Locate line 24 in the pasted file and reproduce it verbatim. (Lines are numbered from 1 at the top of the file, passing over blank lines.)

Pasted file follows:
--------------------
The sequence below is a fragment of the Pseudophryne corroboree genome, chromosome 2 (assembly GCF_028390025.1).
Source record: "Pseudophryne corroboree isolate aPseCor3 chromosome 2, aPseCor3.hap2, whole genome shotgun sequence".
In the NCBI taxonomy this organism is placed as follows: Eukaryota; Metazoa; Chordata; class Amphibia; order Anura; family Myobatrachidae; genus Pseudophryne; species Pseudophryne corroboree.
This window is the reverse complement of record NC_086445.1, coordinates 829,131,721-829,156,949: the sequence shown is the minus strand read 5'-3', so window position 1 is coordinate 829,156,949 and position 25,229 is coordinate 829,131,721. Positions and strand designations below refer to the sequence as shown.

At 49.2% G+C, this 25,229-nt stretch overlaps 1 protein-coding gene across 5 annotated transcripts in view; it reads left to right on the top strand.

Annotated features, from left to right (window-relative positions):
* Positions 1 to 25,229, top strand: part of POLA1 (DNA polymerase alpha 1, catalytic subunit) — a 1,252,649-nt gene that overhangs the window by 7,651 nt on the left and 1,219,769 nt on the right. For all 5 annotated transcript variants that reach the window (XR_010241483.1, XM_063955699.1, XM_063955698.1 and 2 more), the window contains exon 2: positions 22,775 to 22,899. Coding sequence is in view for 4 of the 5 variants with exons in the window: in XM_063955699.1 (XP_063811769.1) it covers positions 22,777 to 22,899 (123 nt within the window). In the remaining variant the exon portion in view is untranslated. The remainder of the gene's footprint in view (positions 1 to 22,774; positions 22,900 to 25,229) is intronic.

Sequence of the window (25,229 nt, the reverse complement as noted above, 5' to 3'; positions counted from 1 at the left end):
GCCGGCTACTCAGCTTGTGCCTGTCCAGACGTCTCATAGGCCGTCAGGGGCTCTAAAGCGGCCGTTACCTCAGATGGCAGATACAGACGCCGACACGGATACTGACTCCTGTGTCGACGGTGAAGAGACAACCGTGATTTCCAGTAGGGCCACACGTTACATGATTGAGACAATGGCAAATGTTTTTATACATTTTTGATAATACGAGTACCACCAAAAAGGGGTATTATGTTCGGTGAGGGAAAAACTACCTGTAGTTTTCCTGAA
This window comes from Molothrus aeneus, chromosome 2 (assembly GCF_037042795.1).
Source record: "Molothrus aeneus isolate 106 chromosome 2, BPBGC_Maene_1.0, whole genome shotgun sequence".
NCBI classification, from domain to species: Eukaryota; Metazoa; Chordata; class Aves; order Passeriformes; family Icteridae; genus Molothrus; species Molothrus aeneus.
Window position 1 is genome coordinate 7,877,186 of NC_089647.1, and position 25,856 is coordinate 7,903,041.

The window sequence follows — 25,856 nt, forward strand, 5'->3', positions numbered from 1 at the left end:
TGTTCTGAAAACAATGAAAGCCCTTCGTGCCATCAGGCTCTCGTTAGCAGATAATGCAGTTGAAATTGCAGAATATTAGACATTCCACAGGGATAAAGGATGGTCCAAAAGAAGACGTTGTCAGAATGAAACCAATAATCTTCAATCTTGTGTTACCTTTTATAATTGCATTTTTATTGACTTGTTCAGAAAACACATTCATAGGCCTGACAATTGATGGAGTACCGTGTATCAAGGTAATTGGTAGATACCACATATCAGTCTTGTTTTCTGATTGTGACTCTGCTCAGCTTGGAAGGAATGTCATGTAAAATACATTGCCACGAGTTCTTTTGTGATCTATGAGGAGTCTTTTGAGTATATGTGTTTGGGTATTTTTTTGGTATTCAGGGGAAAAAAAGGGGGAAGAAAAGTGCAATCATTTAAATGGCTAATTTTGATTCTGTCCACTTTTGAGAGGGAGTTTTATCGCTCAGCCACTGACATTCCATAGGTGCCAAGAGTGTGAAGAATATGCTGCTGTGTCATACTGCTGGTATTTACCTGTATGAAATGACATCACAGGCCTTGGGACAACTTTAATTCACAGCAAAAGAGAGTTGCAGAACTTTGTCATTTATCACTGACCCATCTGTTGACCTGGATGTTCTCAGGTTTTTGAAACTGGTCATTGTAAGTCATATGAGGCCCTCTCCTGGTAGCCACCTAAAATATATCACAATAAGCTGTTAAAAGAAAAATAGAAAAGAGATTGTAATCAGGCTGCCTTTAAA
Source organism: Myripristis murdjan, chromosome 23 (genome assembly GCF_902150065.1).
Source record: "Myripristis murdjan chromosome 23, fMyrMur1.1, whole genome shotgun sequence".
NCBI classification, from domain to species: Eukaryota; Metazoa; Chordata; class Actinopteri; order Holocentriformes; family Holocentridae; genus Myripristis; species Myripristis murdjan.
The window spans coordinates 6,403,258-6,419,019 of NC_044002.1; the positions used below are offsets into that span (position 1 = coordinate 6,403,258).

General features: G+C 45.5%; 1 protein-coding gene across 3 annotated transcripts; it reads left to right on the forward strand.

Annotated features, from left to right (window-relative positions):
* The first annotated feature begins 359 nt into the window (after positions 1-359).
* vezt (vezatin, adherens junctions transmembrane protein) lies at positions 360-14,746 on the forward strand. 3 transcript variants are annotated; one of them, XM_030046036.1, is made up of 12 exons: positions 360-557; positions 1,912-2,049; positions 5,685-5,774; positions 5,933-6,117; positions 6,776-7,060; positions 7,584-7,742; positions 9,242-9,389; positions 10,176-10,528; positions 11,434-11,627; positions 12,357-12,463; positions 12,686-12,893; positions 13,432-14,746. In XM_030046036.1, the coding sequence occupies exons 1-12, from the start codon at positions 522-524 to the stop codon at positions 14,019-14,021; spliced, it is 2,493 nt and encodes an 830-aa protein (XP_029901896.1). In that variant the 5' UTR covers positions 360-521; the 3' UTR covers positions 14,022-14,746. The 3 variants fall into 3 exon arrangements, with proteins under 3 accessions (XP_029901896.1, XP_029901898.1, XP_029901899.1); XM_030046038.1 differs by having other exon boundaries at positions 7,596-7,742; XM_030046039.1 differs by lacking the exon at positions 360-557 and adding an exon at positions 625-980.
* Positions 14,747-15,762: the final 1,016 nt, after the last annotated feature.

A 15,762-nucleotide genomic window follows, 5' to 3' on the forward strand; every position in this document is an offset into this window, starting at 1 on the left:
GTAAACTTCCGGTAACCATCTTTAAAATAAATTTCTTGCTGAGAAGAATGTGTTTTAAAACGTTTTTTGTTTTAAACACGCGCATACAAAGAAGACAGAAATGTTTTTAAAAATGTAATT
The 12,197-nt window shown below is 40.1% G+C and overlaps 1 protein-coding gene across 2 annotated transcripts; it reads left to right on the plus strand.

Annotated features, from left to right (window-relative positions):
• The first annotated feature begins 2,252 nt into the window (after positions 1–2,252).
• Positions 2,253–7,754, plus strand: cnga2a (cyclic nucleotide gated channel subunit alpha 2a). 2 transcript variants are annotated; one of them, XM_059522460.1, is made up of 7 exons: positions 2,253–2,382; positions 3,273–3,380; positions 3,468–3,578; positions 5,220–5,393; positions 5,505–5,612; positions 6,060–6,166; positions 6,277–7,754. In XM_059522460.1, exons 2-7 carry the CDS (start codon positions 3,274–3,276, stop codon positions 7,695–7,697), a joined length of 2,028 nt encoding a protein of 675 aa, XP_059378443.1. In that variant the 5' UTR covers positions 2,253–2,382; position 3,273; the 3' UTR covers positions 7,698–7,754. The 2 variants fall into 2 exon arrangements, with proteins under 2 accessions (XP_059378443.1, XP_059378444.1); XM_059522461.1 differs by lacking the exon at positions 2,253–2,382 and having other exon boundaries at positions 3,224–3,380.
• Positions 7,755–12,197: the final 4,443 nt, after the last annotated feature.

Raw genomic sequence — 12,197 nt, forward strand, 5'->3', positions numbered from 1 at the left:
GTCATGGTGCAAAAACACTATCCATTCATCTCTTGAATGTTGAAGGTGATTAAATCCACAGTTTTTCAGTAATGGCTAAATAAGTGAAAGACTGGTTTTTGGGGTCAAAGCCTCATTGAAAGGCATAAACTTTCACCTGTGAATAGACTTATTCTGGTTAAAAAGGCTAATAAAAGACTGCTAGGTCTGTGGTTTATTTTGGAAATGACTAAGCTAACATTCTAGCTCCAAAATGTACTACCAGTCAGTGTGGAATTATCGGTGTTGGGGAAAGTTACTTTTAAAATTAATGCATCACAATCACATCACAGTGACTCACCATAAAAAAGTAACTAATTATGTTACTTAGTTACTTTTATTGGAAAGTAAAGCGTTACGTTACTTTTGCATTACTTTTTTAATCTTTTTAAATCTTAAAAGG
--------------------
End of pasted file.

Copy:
* Positions 14,747-15,762: the final 1,016 nt, after the last annotated feature.